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Tuesday, April 2, 2013 - Page updated at 04:30 a.m.
‘Leaving Everything Most Loved’: Sleuth Maisie Dobbs on a new case
Special to The Seattle Times
“Leaving Everything Most Loved”
by Jacqueline Winspear
Harper, 352 pp., $26.99
Psychology and private investigation: an unlikely combination of professions, especially for a woman in the 1930s. And yet Maisie Dobbs does both, brilliantly. Contemplative and empathetic, she has a rare ability to see through emotional barriers, gain a person’s trust and draw out information that might otherwise stay hidden.
Dobbs is the agent through which novelist Jacqueline Winspear, an Englishwoman now living in the Bay Area, pursues her fascination with the decades between the world wars. Winspear’s most recent example is “Leaving Everything Most Loved,” her 10th book in the series.
It’s 1933 and England is changing dramatically, with the heartbreak of the first war still fresh and the threat of another on the horizon.
One major change concerns the roles women are taking on. The first war made it necessary for them to assume traditional male jobs, which many have kept. And women are increasingly forgoing marriage as well — in part because so many men have died in battle or were so damaged mentally or physically that family life seems impossible.
Maisie Dobbs is one of these newly assertive women. Born into modest circumstances, the Londoner has thrived in her dual professions of psychologist and detective. Native smarts, hard work and the guidance of her mentor, a gifted doctor and detective named Maurice Blanche — all have enhanced her career.
As the book opens, a young Indian woman named Usha Pramal has been murdered. Some years before she had left her native India for London, where, despite her education and intelligence, she had worked as a menial housekeeper, saving money to return home.
Who killed this woman, treasured by all who knew her for her luminous and lighthearted spirit?
Usha’s brother comes to England, desperate to find the murderer, and hires Maisie when the police investigation fails. She soon finds clues that link the case to one that her assistant, plain-spoken Billy Beale, is pursuing.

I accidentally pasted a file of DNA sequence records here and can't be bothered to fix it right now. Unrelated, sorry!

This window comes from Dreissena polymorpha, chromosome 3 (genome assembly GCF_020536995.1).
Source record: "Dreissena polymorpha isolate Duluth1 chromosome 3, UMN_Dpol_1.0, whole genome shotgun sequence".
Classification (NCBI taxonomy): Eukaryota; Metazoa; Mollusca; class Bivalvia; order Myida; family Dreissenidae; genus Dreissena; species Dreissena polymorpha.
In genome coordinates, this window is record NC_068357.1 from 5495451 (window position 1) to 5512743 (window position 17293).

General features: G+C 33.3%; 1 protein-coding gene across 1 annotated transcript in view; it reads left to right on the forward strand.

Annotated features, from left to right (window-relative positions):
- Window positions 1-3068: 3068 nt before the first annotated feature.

As always in this series, the book explores a serious social issue, in this case the deep-seated prejudice some Britons had (and still have) against natives of India and other former colonies.
Maisie may have a gift for seeing into people’s hearts, but she’s less clearheaded when it comes to her own life. She lost her first love in the war, but has found another in the form of an aristocratic industrialist, James Compton. The two more or less live together — a scandalous arrangement! — and Compton regularly asks her to marry him.
But Dobbs stubbornly refuses to commit. She dreads giving up her independence and is still working through lingering wartime emotions.
Tied in with romance is another crucial aspect of Dobbs’ personal life: a slow awareness of her desire to leave London. She finds herself yearning to travel, explore the world and assess her future.
This growing realization gives the book’s title a double significance. The murdered woman left loved ones behind in India, and Dobbs now contemplates leaving everything she loves — at least for a while. The result, once the murder is solved, marks a pivotal moment in Maisie’s life and provides a tantalizing hint of the future.
Adam Woog’s column on crime and mystery fiction appears on the second Sunday of month in The Seattle Times.